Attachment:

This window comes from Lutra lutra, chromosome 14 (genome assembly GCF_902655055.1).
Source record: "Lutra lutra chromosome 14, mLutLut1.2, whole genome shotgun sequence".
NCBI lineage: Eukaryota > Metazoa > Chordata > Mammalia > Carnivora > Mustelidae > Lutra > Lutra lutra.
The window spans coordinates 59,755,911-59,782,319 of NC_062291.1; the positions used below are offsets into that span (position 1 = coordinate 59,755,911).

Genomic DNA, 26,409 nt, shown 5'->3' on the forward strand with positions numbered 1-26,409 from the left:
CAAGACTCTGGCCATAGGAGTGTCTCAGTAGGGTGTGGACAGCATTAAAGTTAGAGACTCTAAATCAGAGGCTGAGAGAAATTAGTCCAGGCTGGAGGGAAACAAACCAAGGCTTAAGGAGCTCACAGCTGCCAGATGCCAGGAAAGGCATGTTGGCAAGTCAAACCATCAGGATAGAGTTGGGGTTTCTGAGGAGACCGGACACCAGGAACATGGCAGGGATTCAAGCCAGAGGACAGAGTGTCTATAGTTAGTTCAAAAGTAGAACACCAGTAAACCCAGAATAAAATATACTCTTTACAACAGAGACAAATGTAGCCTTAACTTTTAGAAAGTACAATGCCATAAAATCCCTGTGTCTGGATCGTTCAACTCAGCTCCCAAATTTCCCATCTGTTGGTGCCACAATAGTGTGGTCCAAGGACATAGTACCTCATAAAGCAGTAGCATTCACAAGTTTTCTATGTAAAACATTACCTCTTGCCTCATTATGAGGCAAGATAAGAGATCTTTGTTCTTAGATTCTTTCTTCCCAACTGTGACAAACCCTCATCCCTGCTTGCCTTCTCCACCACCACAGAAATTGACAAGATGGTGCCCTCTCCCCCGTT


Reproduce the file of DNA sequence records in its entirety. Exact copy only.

This window comes from Lutra lutra, chromosome 14 (genome assembly GCF_902655055.1).
Source record: "Lutra lutra chromosome 14, mLutLut1.2, whole genome shotgun sequence".
NCBI lineage: Eukaryota > Metazoa > Chordata > Mammalia > Carnivora > Mustelidae > Lutra > Lutra lutra.
The window spans coordinates 59,755,911-59,782,319 of NC_062291.1; the positions used below are offsets into that span (position 1 = coordinate 59,755,911).

Genomic DNA, 26,409 nt, shown 5'->3' on the forward strand with positions numbered 1-26,409 from the left:
CAAGACTCTGGCCATAGGAGTGTCTCAGTAGGGTGTGGACAGCATTAAAGTTAGAGACTCTAAATCAGAGGCTGAGAGAAATTAGTCCAGGCTGGAGGGAAACAAACCAAGGCTTAAGGAGCTCACAGCTGCCAGATGCCAGGAAAGGCATGTTGGCAAGTCAAACCATCAGGATAGAGTTGGGGTTTCTGAGGAGACCGGACACCAGGAACATGGCAGGGATTCAAGCCAGAGGACAGAGTGTCTATAGTTAGTTCAAAAGTAGAACACCAGTAAACCCAGAATAAAATATACTCTTTACAACAGAGACAAATGTAGCCTTAACTTTTAGAAAGTACAATGCCATAAAATCCCTGTGTCTGGATCGTTCAACTCAGCTCCCAAATTTCCCATCTGTTGGTGCCACAATAGTGTGGTCCAAGGACATAGTACCTCATAAAGCAGTAGCATTCACAAGTTTTCTATGTAAAACATTACCTCTTGCCTCATTATGAGGCAAGATAAGAGATCTTTGTTCTTAGATTCTTTCTTCCCAACTGTGACAAACCCTCATCCCTGCTTGCCTTCTCCACCACCACAGAAATTGACAAGATGGTGCCCTCTCCCCCGTT